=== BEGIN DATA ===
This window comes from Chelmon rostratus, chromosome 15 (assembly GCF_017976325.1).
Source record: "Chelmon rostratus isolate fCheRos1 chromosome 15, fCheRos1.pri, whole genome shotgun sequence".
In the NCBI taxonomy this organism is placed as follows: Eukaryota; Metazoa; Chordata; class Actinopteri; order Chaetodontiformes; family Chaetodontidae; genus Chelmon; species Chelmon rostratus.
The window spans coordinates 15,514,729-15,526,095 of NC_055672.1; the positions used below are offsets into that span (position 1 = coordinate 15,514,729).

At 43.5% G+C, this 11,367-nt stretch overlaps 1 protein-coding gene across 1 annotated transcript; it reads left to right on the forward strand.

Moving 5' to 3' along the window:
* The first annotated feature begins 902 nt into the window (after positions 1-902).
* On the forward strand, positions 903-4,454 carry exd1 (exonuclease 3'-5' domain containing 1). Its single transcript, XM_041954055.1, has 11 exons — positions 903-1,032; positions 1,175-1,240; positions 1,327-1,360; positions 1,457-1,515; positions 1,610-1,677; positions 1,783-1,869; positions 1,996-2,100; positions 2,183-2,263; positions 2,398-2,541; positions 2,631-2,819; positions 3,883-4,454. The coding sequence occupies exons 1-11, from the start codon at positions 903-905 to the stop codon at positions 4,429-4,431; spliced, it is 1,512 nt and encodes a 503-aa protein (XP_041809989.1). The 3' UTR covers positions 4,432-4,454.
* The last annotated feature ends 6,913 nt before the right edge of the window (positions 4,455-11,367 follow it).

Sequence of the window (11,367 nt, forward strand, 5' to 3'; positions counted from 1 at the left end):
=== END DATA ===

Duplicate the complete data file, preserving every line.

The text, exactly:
This window comes from Chelmon rostratus, chromosome 15 (assembly GCF_017976325.1).
Source record: "Chelmon rostratus isolate fCheRos1 chromosome 15, fCheRos1.pri, whole genome shotgun sequence".
In the NCBI taxonomy this organism is placed as follows: Eukaryota; Metazoa; Chordata; class Actinopteri; order Chaetodontiformes; family Chaetodontidae; genus Chelmon; species Chelmon rostratus.
The window spans coordinates 15,514,729-15,526,095 of NC_055672.1; the positions used below are offsets into that span (position 1 = coordinate 15,514,729).

At 43.5% G+C, this 11,367-nt stretch overlaps 1 protein-coding gene across 1 annotated transcript; it reads left to right on the forward strand.

Moving 5' to 3' along the window:
* The first annotated feature begins 902 nt into the window (after positions 1-902).
* On the forward strand, positions 903-4,454 carry exd1 (exonuclease 3'-5' domain containing 1). Its single transcript, XM_041954055.1, has 11 exons — positions 903-1,032; positions 1,175-1,240; positions 1,327-1,360; positions 1,457-1,515; positions 1,610-1,677; positions 1,783-1,869; positions 1,996-2,100; positions 2,183-2,263; positions 2,398-2,541; positions 2,631-2,819; positions 3,883-4,454. The coding sequence occupies exons 1-11, from the start codon at positions 903-905 to the stop codon at positions 4,429-4,431; spliced, it is 1,512 nt and encodes a 503-aa protein (XP_041809989.1). The 3' UTR covers positions 4,432-4,454.
* The last annotated feature ends 6,913 nt before the right edge of the window (positions 4,455-11,367 follow it).

Sequence of the window (11,367 nt, forward strand, 5' to 3'; positions counted from 1 at the left end):